Several years ago, I had the opportunity to visit Dakar, Senegal. I of course stopped by Isle de Goree, where a museum now rests on the site where African slaves were housed before being sent to the New World.
It's a fascinating place – even though this was not one of the primary slave-shipping points, as it's touted to be, it was still a prison for many Africans, the last time they would see their homeland before being shipped off god knows where. The experience of walking through is quite overwhelming; one can't help imagining hundreds of slaves crammed into the tiny rooms like sardines, with barely enough food or water to survive. The conditions were obviously awful; those who didn't survive the wait to get on the ships were simply thrown to the sharks below.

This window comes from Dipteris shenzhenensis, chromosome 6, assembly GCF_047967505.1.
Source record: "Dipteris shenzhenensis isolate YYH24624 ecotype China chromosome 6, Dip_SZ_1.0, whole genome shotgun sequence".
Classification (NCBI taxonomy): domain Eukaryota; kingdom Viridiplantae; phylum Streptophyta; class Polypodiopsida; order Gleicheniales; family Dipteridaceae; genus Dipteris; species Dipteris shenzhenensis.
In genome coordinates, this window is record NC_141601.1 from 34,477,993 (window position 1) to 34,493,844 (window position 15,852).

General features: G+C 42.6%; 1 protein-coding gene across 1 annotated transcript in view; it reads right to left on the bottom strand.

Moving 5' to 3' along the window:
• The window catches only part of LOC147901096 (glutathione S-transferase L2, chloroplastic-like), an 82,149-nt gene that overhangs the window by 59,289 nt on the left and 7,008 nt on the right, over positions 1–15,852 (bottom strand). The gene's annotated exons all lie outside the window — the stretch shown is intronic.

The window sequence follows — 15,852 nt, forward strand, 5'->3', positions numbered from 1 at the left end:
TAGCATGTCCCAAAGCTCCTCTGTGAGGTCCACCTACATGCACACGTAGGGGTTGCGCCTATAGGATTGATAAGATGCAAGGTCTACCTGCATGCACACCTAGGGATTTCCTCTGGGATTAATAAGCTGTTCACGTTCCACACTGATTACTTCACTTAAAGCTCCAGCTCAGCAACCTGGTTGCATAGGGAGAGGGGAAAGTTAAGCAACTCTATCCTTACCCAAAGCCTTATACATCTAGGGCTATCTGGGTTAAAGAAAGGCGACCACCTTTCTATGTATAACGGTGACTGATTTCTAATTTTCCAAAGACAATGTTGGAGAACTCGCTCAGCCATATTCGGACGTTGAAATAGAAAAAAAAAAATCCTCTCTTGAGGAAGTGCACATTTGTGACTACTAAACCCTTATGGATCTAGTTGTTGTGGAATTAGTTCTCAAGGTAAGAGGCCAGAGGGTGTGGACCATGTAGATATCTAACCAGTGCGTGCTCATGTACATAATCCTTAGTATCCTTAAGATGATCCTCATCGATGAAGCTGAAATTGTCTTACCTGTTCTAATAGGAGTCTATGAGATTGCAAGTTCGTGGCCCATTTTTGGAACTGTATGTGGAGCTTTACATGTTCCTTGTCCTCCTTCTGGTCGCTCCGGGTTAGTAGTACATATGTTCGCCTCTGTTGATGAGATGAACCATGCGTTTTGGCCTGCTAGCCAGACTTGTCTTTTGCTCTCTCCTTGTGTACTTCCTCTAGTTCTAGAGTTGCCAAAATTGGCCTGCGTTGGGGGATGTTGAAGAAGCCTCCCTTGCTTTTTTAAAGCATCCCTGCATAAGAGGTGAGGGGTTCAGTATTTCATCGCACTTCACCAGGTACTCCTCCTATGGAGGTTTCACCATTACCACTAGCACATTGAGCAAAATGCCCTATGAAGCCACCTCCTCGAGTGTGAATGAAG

All of that, however, was lost on some visitors to the site. I overheard one African-American woman talking to her companion about one of the rooms where they kept the slaves. "My god, you couldn't even fit a washer-dryer in here," she said of a room that once housed up to two dozen women and children.
Ah, so very perceptive. I guess you can't help the way you see the world.